Applemaster: Crispy fruit snack has business blossoming
So in 2005, he decided to buy a dehydrator and an apple peeler to come up with another use for the leftover harvest.
He experimented with skin on, skin off, thick cut, thin cut, marinated in juice and au naturel. The dehydration and prep process Wood settled on produced sweet, thin, dried apple slices that crunched like potato chips.
At that point, trying to keep up with the demand from those original recipients led him to a business plan.
Wood sold his first batch of Appleooz (pronounced ap-pul-looz) at a holiday fair in December 2012. In fact, he sold out.
"I had to go back to my house and pack up more in baggies and put labels on them," he said, "and then I sold out again the next day."
Wood's company, ReMarkable Foods LLC, markets Appleooz today as its only product. He has moved production to kitchen space he leases from My Mom's Pies in Niwot but the process remains pretty much the same.
Appleooz come from a variety of fresh apples with added organic and natural fruit juices and cinnamon. They are then slowly dehydrated to a crunchy texture.
The snack has no added sugar or preservatives other than what the apples bring to the bag.
Wood – whose official title is "Applemaster" – describes his primary market as kids and his primary goal as providing them with a healthy snack. To meet those goals, Wood contacted the Boulder Valley School District's director of nutrition services chef, Ann Cooper.
"As a sales and marketing person, I feel that the best way to sell my product is for people to sample it so I set an appointment and brought samples," Wood said. "She liked them and asked what the nutritional value was."
With one-half cup of dried fruit delivering the same nutritional value as one cup of fresh fruit, Appleooz met the standard and the partnership began.
Since Novemeber, BVSD has been handing out the snacks one day a month – putting them in the hands of 500 to 700 elementary-school children. The program provides two snacks a day, and Appleooz are replacing fresh apples for one of those snacks.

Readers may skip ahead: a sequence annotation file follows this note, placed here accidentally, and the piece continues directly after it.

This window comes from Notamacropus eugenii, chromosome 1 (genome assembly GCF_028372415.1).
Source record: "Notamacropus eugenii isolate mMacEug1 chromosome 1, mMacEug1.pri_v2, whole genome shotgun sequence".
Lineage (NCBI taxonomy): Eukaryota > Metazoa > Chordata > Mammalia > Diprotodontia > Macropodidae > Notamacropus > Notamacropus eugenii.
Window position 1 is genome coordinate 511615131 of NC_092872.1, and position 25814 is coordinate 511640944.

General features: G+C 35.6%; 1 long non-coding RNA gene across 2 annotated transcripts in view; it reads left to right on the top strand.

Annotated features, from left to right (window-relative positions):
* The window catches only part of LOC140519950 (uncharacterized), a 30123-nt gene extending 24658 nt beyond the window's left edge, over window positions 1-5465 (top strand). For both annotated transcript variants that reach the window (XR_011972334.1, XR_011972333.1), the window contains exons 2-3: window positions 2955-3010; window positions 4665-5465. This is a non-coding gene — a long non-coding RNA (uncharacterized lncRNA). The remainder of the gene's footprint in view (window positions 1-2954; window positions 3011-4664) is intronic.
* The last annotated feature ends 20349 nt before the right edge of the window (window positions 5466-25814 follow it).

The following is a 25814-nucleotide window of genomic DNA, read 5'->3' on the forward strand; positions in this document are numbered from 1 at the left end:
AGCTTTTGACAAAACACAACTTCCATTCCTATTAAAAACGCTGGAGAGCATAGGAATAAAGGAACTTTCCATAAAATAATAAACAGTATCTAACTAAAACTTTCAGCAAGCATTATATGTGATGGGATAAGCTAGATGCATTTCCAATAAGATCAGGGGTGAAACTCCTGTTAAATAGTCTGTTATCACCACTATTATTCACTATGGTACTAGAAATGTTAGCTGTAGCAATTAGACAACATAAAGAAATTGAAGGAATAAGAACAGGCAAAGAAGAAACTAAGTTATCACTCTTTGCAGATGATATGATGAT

"This isn't a philanthropic effort, even though I decided to lower my prices to fit their budget," Wood said, explaining that he looks at the deep discount as a marketing expense.
Depending on feedback, he hopes to increase the amount of Appleooz BVSD will invest in.
"It is a very good organization," he said. "I told them I'm a one-man shop and working to scale my business capacity so we're looking at hopefully doing more than this in 2014."
In the meantime, St. Julien Hotel contacted Wood after an employee tasted Appleooz and saw a fit for the hotel's mini-bars, spa and gift shop. Negotiations are in the works.
Suggested retail prices for Appleooz bags are $4.99 for three ounces and $2.49 for 1.4 ounces.
To date, Wood has personally invested $50,000 in to the company. He's looking into a microloan program as well as crowdfunding for the next round needed to take the business further.
"I'm not making enough money to pay myself yet so I have no labor costs," he said. "Currently I pick up apples in Denver and bring in my own ingredients to store in the kitchen space I'm leasing."
The average number of apples used is now 250 a week. "When I double that volume, I'll be able to have them delivered to my facility rather than having to go pick them up."
Wood describes his goal as building this into a community business – using local apples as much as possible and hiring locally as well. He also plans to develop a program that involves school children in the process so they could use sales from Appleooz as a fundraising activity.
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